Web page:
But I think when you look at the current environment, particularly with the credit markets which have again become I think very difficult, I think certainly in the short to intermediate term, we’ll be focused on those kinds of acquisitions as well as paying down debt in the short to intermediate term.

Michael Kupinski - Noble Financial Group

Okay. Thank you very much.

Operator

We will take our next question from Jim Goss with Barrington Research. Please go ahead.

Jim Goss - Barrington Research

Thank you and good morning. National content appears to be increasingly commoditized. It winds up being either through a wire service, AP, or whatever, or on Yahoo! and other portals. I’m wondering what the role of the newspapers will be as you see it. Is it all local? I know you’ve talked about local local being very important. And to the extent your national content does wind up on these other sites, is that a good thing or bad thing for you, and do you have any control over it or an interest in trying to make sure that doesn’t happen so you can take advantage of your own proprietary content?

Craig A. Dubow

Jim, thanks for the question. First of all, let me start toward the end; yes, we certainly do control that content and certainly plan to as we look at the future. But as I have said on a number of occasions, this company has been extremely focused. Our success and track record has been on local. We have really further enhanced that into a local content environment and frankly, our view is in the way that that can play out, use it as an example for moms. There is going to be local content as well as content that will then play for us on a full national, across all of the sites that we will have up, either our owned/operated sites or those that we will affiliate, or even in other markets that would be on the outside.

But our overall use of that will certainly apply I think in some very positive ways, but we will not turn our head at all on what is absolutely critical to this company and that we really enjoy, and that is the local local content that we do very successfully. We fully understand it and we’ll continue to exploit that as we move forward on both the local and national environments.

Jim Goss - Barrington Research

Okay, but to the extent that the content does wind up on portals, do you view that as a favorable thing or an unfavorable thing?

Craig A. Dubow

We like to protect the content in every way we can. Obviously there is content that we do share through other services that are out there, but in general we want to protect in the very best way we can so that we can serve that consumer through our content and then supplement that as appropriate. So the answer is we want to protect in every way we can as we go forward with our own content.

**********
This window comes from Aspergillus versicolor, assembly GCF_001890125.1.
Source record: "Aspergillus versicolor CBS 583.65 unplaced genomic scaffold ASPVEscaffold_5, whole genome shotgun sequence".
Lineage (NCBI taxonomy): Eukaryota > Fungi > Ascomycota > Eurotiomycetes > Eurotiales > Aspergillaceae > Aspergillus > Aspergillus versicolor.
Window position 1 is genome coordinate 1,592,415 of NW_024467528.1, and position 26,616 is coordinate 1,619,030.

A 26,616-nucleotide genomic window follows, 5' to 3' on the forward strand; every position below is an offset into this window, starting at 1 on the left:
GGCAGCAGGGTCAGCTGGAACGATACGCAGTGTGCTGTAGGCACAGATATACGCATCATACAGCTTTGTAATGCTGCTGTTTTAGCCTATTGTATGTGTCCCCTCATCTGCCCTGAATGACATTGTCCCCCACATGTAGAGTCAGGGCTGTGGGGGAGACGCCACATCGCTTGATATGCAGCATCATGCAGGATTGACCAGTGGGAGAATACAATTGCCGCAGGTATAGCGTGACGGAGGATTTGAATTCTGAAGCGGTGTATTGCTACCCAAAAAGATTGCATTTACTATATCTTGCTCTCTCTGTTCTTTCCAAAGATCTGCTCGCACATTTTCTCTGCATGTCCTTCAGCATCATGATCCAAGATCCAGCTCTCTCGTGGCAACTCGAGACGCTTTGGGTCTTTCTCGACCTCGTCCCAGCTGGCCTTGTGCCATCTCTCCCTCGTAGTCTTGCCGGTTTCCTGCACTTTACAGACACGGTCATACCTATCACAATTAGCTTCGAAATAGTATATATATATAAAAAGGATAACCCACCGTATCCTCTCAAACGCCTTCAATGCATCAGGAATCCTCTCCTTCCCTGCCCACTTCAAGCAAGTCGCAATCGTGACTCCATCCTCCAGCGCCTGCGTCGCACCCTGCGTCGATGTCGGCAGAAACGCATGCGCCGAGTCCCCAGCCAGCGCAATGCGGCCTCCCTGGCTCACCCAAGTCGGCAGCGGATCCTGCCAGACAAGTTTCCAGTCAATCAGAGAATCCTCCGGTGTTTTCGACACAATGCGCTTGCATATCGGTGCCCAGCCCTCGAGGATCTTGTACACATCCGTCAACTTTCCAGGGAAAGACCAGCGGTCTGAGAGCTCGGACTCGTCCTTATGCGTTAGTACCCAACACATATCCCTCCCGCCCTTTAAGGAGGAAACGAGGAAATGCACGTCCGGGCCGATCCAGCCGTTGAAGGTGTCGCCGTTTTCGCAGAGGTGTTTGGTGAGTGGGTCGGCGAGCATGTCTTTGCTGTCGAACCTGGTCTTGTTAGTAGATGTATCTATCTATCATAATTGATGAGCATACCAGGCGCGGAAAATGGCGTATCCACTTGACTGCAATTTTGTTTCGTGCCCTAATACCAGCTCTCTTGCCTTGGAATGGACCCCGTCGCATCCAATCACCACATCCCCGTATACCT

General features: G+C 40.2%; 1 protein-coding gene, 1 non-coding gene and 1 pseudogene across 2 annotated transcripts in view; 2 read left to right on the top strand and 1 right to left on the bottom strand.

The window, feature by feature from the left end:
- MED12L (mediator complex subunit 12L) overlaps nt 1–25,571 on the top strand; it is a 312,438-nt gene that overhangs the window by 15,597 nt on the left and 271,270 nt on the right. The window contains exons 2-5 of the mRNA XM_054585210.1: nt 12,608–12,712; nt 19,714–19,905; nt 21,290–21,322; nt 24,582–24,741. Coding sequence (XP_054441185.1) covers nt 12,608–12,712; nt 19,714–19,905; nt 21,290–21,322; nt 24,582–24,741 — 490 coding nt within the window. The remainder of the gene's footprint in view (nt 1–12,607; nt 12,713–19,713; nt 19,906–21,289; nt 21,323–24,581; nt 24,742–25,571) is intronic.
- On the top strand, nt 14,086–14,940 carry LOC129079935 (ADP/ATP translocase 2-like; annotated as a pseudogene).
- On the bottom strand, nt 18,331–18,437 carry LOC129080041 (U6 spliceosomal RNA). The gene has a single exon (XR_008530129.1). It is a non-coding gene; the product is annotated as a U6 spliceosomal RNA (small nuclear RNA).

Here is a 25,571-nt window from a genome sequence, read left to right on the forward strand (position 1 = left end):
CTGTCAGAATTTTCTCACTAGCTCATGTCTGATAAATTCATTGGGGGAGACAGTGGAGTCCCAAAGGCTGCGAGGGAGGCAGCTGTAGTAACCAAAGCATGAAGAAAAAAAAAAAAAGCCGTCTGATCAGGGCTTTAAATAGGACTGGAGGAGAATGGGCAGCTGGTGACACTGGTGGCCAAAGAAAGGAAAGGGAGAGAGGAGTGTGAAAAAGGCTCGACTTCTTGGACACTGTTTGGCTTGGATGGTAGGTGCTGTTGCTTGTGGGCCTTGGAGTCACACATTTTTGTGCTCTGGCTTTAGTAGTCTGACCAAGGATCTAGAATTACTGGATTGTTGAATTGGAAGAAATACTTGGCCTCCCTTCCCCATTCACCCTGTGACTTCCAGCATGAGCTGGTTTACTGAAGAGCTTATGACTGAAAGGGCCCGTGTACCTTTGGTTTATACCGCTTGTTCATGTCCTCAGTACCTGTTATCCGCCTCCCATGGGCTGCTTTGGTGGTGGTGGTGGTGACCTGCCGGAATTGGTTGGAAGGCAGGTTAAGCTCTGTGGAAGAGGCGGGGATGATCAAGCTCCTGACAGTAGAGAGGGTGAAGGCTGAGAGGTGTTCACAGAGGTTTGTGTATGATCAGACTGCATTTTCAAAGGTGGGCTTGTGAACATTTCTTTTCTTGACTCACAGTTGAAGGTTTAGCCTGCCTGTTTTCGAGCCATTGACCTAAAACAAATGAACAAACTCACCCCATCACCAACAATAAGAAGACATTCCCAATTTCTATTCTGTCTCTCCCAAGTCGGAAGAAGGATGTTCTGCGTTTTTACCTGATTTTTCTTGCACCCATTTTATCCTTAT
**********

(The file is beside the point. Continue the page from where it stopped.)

Jim Goss - Barrington Research

All right, thanks.

Operator

We will take our next question from David Clark with Deutsche Bank. Please go ahead.

David Clark - Deutsche Bank

Thank you. Good morning. We’ve read in the trade press recently that NBC had told its affiliates in May that they are going to start to seek reverse network compensation when they renew affiliate contracts going forward, and obviously you guys have strong ratings at your stations and you’ll do better than weaker NBC stations, but what sort of impact do you foresee on revenue as those contracts get renewed? And I guess also, what percentage of TV revenue currently comes from network compensation? Thanks.

Craig A. Dubow

David, as we look out, correct me, Gracia, but I believe our NBC contracts are through 2015 and so we are in a very solid position from that standpoint. You know, we have heard all this. There are obviously ongoing discussions with the network and certainly we will be participating in all of that. However, with these agreements going out through 2015, I think for a great period of time here we’ll be in a pretty substantial position.

Gracia C. Martore

And with respect to network compensation, that is a very minor, minor, minor number --

Craig A. Dubow

Very minor.

Gracia C. Martore

-- right now. Where I think we’ve talked in the past about the fact that our cash retransmission, we expect that that will get up and more than compensate for the loss of network compensation over the last few years.

Craig A. Dubow

That’s correct, yes.

David Clark - Deutsche Bank

Okay, great, that’s very helpful. And just a quick newspaper question; we saw Tribune recently declare they want to -- their target is a 50-50 news-hold to advertising ratio. I was just wondering what approximately average across all your newspapers your ratio was and what that trend has been over the last few years, and will it trend down from here? Thank you.

Craig A. Dubow

You know, I think if we look at it, I can’t say I have the exact number at my fingertip but it has probably been in that same range for quite some period of time and that is not something that is particularly new for us and the way that we have been operating, so I hope that’s responsive.

Gracia C. Martore

And as well, I think what you have to look at is the content reach that we have across the community. Some of that content reach is going to be in the single daily newspaper. In addition to that, there is going to be content reached through our various niche publications, as well as our website, so I think to just simply focus in on news-hold in the single daily newspaper product is missing the content penetration we have in those communities we serve.

Craig A. Dubow